Kristen Taketa: One of California’s largest charter school networks lacked years of records to justify tens of millions in spending, state audit finds
Reporting for the San Diego Union-Tribune, Kristen Taketa explains how one home charter network bilked California taxpayers. California allows for an arrangement in which homeschoolers can become part of a “home charter” system with little or no oversight.
Inspire, a home school charter network that once served tens of thousands of students statewide, for years lacked records to justify its claims for state funding and tens of millions of dollars in transactions among its schools and related organizations, a new state audit found.
The Inspire network, which included two schools authorized out of San Diego County, also overreported student attendance and, as a result, collected about $609,000 more in public money than it was supposed to, according to the audit, which scrutinized the network’s activities from 2017 to 2020.
The audit’s findings suggest that Inspire’s lapses resulted in part from some of the same financial practices and weaknesses in oversight that have allowed other California charter school operators to get more taxpayer money than they were entitled to — including the A3 charter school leaders who were indicted four years ago after fraudulently obtaining $400 million from the state.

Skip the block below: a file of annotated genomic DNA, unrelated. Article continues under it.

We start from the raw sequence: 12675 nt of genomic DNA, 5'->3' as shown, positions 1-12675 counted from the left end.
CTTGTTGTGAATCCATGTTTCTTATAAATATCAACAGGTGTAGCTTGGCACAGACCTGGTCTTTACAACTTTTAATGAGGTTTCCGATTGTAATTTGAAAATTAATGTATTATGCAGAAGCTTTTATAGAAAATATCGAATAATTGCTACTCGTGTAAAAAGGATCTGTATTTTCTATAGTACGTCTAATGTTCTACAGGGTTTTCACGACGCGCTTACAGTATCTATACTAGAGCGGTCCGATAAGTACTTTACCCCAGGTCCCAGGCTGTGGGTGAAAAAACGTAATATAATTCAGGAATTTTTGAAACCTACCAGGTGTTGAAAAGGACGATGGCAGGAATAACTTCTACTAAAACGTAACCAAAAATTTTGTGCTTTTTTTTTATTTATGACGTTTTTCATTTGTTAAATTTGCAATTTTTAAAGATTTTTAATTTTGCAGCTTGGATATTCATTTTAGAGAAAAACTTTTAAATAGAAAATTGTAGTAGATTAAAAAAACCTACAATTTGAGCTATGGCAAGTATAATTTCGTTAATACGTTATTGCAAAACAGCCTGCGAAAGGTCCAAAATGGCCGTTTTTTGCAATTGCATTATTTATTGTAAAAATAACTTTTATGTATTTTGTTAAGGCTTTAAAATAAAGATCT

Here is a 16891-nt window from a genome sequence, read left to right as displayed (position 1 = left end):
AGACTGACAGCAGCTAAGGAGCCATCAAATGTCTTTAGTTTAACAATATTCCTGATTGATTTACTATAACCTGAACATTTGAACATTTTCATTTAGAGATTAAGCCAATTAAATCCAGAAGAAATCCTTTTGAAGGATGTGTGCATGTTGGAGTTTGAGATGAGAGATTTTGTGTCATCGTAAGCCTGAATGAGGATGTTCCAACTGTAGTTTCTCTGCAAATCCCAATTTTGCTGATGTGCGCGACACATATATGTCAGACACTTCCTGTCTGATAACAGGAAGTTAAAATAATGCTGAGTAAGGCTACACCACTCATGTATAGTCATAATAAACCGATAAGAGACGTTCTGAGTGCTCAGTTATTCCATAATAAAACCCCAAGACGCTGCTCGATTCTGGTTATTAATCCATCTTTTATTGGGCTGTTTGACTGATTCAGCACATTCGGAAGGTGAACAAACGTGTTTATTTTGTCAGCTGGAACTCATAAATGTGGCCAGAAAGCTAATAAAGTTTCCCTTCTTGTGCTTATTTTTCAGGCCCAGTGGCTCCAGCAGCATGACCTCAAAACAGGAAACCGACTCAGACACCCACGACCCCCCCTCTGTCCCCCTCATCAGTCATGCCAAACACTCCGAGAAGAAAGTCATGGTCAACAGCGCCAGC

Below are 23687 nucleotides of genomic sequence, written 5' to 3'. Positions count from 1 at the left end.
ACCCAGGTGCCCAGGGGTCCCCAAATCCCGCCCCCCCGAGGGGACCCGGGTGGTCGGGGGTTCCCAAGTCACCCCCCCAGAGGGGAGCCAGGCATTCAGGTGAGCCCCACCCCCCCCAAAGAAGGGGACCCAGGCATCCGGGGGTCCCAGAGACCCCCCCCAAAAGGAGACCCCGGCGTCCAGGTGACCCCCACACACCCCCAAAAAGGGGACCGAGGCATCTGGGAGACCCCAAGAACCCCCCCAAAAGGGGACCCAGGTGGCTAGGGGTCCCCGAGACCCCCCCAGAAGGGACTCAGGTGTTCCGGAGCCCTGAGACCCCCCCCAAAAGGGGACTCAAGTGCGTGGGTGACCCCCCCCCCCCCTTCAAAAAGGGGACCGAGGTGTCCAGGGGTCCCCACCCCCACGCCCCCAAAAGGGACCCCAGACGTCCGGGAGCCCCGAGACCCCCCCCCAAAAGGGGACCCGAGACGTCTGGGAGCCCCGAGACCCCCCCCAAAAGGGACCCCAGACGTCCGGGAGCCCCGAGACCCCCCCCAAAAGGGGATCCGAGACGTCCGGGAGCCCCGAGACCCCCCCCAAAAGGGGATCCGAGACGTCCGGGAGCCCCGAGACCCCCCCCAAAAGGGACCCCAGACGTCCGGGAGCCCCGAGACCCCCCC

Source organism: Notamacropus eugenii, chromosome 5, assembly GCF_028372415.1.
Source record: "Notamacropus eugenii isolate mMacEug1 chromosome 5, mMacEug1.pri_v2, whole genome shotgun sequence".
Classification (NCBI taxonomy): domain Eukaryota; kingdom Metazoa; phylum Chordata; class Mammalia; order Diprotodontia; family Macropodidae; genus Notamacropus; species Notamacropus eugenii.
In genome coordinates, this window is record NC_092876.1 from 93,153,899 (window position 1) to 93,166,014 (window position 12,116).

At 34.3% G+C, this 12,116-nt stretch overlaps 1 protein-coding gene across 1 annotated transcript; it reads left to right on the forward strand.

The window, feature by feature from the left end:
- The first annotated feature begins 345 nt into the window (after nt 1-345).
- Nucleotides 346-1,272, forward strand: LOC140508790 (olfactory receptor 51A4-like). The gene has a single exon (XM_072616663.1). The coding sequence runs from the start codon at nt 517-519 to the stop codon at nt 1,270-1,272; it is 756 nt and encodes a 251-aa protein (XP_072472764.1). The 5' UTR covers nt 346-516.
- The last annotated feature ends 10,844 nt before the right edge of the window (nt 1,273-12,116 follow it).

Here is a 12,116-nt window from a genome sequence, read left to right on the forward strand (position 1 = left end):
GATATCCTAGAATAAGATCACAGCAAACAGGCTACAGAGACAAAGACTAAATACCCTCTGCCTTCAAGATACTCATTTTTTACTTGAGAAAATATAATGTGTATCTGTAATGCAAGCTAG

At the heart of many of Inspire’s issues, according to the audit and past reporting by The San Diego Union-Tribune, was a charter management organization that operated outside of the public eye and wielded control over virtually all aspects of the schools’ operations and finances. That control, auditors found, extended to the point that it was moving money between the schools and some outside entities — and even moving students and staff between schools — without the individual schools’ knowledge or approval.
Auditors said the Inspire charter management organization either lost or destroyed many required records and supporting documentation needed to justify its financial transactions and how it claimed student attendance, which is the basis for how the state allocates funding to schools. Inspire kept records in such poor condition that it could not reconcile many transactions, to the point it could be considered negligence, auditors added.